Verses must be read in their context. Psalm 110:1 tells us that this psalm was written by David. In it, David describes the actions of “the LORD,” which is how we render the Hebrew name of God, YHWH, into English. YHWH, or Yahweh, then speaks to “my lord” (Hebrew Adonai), telling this person, this Adonai, to sit at His right hand. This same person has a worldwide rule (Psalm 110:6) and is called “a priest forever, in the order of Melchizedek” (verse 4).
David says that Yahweh tells this king and priest whom David calls “my lord” to sit at His right hand. It is important to note that the Lord does not tell David to sit at His right hand; this place is reserved for another.
This person, who isn’t David, is someone whom David as king still considers “Adonai,” an address of honor for someone more notable than the speaker. Who, besides Yahweh, would be more notable than the king?
Jesus claims this title for Himself. The New Testament records Jesus’ references to this passage in multiple places (Matthew 22:44; Mark 12:35–37; Luke 20:42–43). In each passage, Jesus proves that the Messiah, the Christ, is David’s Lord and the One who will sit at Yahweh’s right hand.
The Lord God Almighty, then, will put all of Jesus’ enemies under Jesus’ feet. Hebrews 1, while establishing Jesus’ superiority over the angels, says, “To which of the angels did God ever say, ‘Sit at my right hand until I make your enemies a footstool for your feet’?” (Hebrews 1:13).
Psalm 110 predicts the victory of Jesus Christ over all His enemies and the glory He will receive. The apostle John caught a glimpse of this victory, and he wrote, “Then I saw heaven standing open, and there before me was a white horse. And its rider is called Faithful and True. With righteousness He judges and wages war. He has eyes like blazing fire, and many royal crowns on His head. . . . He is dressed in a robe dipped in blood, and His name is The Word of God. . . . And from His mouth proceeds a sharp sword with which to strike down the nations, and He will rule them with an iron scepter. He treads the winepress of the fury of the wrath of God the Almighty” (Revelation 19:11–15). Any victory we attain and any glory we share will be the result of our being in Christ.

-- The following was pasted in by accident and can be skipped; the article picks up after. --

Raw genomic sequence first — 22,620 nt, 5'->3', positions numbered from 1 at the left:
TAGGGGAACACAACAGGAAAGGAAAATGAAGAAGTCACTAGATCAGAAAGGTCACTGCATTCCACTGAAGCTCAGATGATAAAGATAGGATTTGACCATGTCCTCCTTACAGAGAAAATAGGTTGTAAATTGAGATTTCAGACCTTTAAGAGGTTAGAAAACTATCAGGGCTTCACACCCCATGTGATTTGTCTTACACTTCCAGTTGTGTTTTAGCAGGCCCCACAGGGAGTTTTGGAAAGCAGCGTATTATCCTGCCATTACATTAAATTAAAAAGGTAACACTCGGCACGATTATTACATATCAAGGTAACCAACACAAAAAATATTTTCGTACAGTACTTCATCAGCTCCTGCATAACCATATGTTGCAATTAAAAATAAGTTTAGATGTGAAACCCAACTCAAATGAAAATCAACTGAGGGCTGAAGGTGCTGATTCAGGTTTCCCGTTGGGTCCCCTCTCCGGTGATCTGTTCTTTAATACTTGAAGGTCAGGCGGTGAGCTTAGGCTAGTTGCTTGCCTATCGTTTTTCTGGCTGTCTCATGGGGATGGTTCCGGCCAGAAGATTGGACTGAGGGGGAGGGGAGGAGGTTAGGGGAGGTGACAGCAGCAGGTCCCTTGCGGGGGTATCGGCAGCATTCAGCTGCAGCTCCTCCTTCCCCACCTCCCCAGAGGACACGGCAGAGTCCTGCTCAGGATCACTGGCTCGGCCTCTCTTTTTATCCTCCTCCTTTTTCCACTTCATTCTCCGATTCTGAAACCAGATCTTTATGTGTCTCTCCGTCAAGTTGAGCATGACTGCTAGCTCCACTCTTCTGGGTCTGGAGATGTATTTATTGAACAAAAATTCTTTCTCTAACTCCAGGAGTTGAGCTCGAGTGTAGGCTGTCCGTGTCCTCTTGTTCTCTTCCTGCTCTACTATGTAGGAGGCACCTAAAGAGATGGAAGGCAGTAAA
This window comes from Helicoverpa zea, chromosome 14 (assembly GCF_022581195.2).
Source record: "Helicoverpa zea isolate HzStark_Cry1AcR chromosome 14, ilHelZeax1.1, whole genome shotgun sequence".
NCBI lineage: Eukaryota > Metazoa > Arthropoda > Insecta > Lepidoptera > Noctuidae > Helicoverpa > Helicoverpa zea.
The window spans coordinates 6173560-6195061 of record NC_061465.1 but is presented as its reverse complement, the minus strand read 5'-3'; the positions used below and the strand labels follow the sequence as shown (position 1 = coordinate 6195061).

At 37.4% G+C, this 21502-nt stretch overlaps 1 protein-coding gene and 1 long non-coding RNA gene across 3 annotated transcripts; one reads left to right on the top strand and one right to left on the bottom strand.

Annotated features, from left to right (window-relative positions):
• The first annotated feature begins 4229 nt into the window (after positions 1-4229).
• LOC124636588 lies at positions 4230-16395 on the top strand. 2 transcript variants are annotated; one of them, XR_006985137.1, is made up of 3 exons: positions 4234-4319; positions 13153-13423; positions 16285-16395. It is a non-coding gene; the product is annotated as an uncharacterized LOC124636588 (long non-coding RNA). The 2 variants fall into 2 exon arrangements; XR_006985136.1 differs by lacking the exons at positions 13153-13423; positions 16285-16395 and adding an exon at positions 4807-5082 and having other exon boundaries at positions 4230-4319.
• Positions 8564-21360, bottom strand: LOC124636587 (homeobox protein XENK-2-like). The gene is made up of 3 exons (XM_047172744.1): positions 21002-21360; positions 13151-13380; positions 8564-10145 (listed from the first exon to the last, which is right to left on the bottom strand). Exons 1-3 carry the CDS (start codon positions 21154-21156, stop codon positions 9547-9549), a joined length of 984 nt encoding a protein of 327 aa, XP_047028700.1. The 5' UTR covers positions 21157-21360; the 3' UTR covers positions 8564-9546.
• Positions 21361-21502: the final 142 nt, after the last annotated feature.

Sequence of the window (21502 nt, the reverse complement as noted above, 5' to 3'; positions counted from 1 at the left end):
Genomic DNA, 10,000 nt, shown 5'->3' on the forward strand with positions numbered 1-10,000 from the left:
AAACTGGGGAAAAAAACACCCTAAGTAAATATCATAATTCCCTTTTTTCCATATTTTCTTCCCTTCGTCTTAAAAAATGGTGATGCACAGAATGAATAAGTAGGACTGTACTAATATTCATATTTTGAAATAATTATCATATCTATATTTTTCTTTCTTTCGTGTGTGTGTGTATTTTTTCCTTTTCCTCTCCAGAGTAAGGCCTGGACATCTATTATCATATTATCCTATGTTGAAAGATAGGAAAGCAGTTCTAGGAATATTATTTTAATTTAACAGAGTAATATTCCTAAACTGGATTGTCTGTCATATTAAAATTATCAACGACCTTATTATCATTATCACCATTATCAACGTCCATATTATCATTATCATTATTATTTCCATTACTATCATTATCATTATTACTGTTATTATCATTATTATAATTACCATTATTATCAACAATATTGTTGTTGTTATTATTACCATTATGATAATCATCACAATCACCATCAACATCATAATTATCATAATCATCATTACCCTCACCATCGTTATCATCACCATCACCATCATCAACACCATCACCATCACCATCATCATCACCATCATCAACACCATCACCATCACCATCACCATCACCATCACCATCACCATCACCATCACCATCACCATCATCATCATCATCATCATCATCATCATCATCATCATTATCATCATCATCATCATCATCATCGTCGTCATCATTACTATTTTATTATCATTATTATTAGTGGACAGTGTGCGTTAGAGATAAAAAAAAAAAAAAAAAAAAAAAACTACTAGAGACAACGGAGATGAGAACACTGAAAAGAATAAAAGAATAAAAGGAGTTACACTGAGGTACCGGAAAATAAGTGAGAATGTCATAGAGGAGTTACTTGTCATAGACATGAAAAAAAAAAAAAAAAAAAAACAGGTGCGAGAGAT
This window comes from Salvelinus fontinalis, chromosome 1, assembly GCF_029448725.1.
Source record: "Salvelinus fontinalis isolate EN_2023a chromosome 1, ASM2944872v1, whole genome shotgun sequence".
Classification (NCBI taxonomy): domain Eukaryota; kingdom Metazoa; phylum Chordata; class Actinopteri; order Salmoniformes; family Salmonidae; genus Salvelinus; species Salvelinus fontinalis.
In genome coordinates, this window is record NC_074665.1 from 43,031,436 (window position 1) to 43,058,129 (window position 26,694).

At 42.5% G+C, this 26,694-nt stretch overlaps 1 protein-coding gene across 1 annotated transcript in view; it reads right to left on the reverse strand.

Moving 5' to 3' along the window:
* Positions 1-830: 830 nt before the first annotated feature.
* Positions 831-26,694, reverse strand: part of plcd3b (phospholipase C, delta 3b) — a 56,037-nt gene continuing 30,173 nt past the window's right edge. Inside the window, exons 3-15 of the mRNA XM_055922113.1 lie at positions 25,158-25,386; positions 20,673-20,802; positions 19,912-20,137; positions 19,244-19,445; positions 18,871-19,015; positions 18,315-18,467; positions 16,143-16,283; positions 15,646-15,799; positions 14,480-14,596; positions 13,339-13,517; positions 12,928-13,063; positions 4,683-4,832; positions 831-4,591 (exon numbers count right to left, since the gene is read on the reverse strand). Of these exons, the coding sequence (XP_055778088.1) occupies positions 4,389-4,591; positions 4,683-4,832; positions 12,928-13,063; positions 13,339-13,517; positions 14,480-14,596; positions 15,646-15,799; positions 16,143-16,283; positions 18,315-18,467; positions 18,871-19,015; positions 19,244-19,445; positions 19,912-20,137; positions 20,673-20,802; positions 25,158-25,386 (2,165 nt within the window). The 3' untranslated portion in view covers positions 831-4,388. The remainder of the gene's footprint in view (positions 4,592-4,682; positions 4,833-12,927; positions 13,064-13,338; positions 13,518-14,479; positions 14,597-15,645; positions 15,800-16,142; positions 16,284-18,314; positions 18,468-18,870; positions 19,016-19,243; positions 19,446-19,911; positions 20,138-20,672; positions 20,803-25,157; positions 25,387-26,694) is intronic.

Since the promise of Psalm 110 is not for us, we must look at how we as believers are to relate to our enemies:
In Luke 6:27–28, Jesus says, “Love your enemies, do good to those who hate you, bless those who curse you, pray for those who mistreat you.”
Romans 12:19 adds, “Do not take revenge, my dear friends, but leave room for God’s wrath, for it is written: ‘It is mine to avenge; I will repay,’ says the Lord.”
We are promised to overcome, by faith (1 John 5:4). The punishment of our enemies will come in God’s time and in God’s way. Anyone who sins is ultimately sinning against God, and the enemies of God will be placed under the feet of Jesus.
The sons of Korah knew where their victory came from:
“You are my King and my God,
who decrees victories for Jacob.
Through you we push back our enemies;
through your name we trample our foes.
I put no trust in my bow,
my sword does not bring me victory;
but you give us victory over our enemies,
you put our adversaries to shame.
In God we make our boast all day long,
and we will praise your name forever” (Psalm 44:4–6).